CHRISTINE M. KNIGHT

An Australian author who provides insight into the human condition.

Biography

Christine Mari-Anne Knight was born in Paddington, Sydney in 1951. Her father, Ian, was a builder while her mother, Mary, worked in retail. Christine's paternal and maternal families came from Kilcreggan Scotland and Mullumbimby NSW respectively. Christine lived with her parents and siblings in Cabramatta, Liverpool, and then later Kiama, NSW.

Christine was educated in the New South Wales public education system. When at Macquarie University, she majored in English and History with a specialist strand in Theatre and completed a four-year Diploma of Education.

A musician, Christine supplemented her university scholarship through teaching private students and through playing keyboard and singing in a rock band. A non-classical contralto, she composed songs for the band. They also did covers of hits.

In her twenties, Christine also worked in theatre as an actor. In this period, she met and was inspired by historian and author, Edgar Penzig, and was a member of Bushranger Re-enactments for a time. 'Edgar introduced me to Australian bush song and music. That music was infectious, great fun to sing. He often spoke lyrically about the need for stories, plays, and songs that reflected the Australian experience.'

Later as a Drama teacher, Christine directed a number of award winning productions in the years she entered competition, the most recent being the Canberra Area Theatre Awards. Christine attributes her theatrical experience to her understanding of character, dialogue, imagery, tension, and storytelling. 'In theatre and storytelling, the momentum comes from interest in what-happens- next.'

Married to a Royal Australian Air Force officer, Christine travelled extensively with him on postings in Australia and overseas. She has taught in Australian schools in a number of states and territories. In that time, she had two precious children: a son and a daughter.

Because of overseas postings, the family lived in Montgomery, Alabama, and then San Antonio, Texas. While on those representational postings in USA, Christine presented a number of talks on a variety of Australian themes and perspectives to American clubs and community groups. The Knights travelled extensively across America during this period.

During her stay in the States, Christine made firm friendships with many Americans as well as other internationals on overseas duty in the States - 75 people from 49 countries in total. As a result, she learnt that American diplomacy involves the building of social as well as political networks in all spheres and occupations - the one enhancing the other. Her understanding of gender politics also deepened at that time because of shared experiences with other women from diverse lifestyles.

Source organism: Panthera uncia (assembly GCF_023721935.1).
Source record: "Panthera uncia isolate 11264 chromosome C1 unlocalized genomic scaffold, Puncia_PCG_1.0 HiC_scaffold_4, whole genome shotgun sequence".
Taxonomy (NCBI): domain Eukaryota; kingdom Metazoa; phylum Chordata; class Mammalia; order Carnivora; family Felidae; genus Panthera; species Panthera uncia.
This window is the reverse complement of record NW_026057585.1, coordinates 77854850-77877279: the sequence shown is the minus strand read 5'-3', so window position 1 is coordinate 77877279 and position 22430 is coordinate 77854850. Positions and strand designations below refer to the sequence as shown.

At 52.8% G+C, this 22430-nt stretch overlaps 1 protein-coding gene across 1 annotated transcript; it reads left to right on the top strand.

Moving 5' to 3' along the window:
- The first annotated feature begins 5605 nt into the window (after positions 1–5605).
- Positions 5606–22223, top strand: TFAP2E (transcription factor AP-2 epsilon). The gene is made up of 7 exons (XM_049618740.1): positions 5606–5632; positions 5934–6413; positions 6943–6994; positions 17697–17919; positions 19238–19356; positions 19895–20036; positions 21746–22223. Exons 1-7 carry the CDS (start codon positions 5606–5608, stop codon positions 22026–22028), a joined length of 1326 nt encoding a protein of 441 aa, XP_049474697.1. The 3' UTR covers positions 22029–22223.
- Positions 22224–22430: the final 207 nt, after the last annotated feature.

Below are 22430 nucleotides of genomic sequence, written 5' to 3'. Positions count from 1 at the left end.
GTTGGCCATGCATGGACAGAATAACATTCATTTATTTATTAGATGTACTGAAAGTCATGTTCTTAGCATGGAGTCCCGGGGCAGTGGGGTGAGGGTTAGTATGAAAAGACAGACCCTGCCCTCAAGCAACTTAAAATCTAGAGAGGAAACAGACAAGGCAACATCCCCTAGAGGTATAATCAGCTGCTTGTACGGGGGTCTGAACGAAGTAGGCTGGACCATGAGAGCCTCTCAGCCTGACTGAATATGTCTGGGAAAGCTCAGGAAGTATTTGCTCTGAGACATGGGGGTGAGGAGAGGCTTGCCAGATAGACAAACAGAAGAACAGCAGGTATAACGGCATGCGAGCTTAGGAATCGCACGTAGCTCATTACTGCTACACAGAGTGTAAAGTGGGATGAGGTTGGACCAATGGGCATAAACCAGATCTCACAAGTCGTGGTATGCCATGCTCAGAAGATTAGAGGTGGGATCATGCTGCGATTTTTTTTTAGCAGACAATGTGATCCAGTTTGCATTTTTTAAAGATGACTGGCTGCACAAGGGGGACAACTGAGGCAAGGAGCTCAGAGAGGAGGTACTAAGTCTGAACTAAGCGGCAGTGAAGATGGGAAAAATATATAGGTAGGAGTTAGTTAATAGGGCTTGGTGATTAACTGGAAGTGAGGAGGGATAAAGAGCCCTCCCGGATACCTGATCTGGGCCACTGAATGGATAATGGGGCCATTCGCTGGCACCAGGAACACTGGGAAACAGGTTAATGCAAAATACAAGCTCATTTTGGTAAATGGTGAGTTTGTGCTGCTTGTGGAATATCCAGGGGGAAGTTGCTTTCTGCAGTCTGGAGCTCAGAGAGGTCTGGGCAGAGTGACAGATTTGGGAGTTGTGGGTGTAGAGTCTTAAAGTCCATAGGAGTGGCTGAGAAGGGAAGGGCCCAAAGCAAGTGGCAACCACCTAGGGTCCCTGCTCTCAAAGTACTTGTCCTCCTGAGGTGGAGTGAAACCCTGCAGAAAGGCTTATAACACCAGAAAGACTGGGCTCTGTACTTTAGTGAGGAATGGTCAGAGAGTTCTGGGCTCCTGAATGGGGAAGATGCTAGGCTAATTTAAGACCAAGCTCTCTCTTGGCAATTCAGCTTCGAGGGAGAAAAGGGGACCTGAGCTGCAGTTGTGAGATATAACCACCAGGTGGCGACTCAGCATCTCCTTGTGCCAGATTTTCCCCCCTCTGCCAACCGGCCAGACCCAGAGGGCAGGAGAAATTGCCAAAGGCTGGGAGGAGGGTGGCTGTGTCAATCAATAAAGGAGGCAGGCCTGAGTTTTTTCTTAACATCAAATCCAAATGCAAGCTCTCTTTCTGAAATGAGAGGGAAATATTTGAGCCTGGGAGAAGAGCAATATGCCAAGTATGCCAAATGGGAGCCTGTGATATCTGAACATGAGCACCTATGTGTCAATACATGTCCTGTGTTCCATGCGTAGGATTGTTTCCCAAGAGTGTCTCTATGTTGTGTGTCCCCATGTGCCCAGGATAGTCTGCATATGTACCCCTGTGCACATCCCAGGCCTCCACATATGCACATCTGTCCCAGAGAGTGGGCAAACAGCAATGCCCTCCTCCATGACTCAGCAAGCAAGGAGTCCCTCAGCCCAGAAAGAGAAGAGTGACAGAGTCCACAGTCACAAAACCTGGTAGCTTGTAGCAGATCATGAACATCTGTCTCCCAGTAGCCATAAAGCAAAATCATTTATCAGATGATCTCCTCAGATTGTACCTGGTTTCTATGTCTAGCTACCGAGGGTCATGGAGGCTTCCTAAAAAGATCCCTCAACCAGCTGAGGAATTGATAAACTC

After 2000, Christine lived in Castle Hill (NSW), Katherine (NT), and Canberra (ACT) as a result of her husband's postings. In this period, she had the opportunity to accompany her husband overseas when he participated in NATO events where she again met a diverse and enriching group of people including Lord Simon Glenarthur and the Duke of Westminster. Christine's experiences have given her an international perspective on the issues addressed in her debut novel.

When asked why she pursued a career as a secondary teacher rather than as an actor or musician or writer, Christine said, 'At the time, it better accommodated life as an Air Force wife and later being a mother. Air Force postings are usually two to three years; my contributions to regular income were important.' During her teaching career, Christine held middle management positions a number of times. She said, 'The hardest thing about being a serving member's spouse is the constant requirement to move and pursue your career with a new employer, often returning to the first rung of the ladder.'

Christine's interest in writing began in her teenage years and extended beyond it. In the busy years of raising children, she only had time to write poetry and short stories, many of which were published in literary magazines. The 1990s was the beginning of a creatively productive time for her. Christine wrote and refined a number of novel manuscripts while continuing to generate poetry and short stories.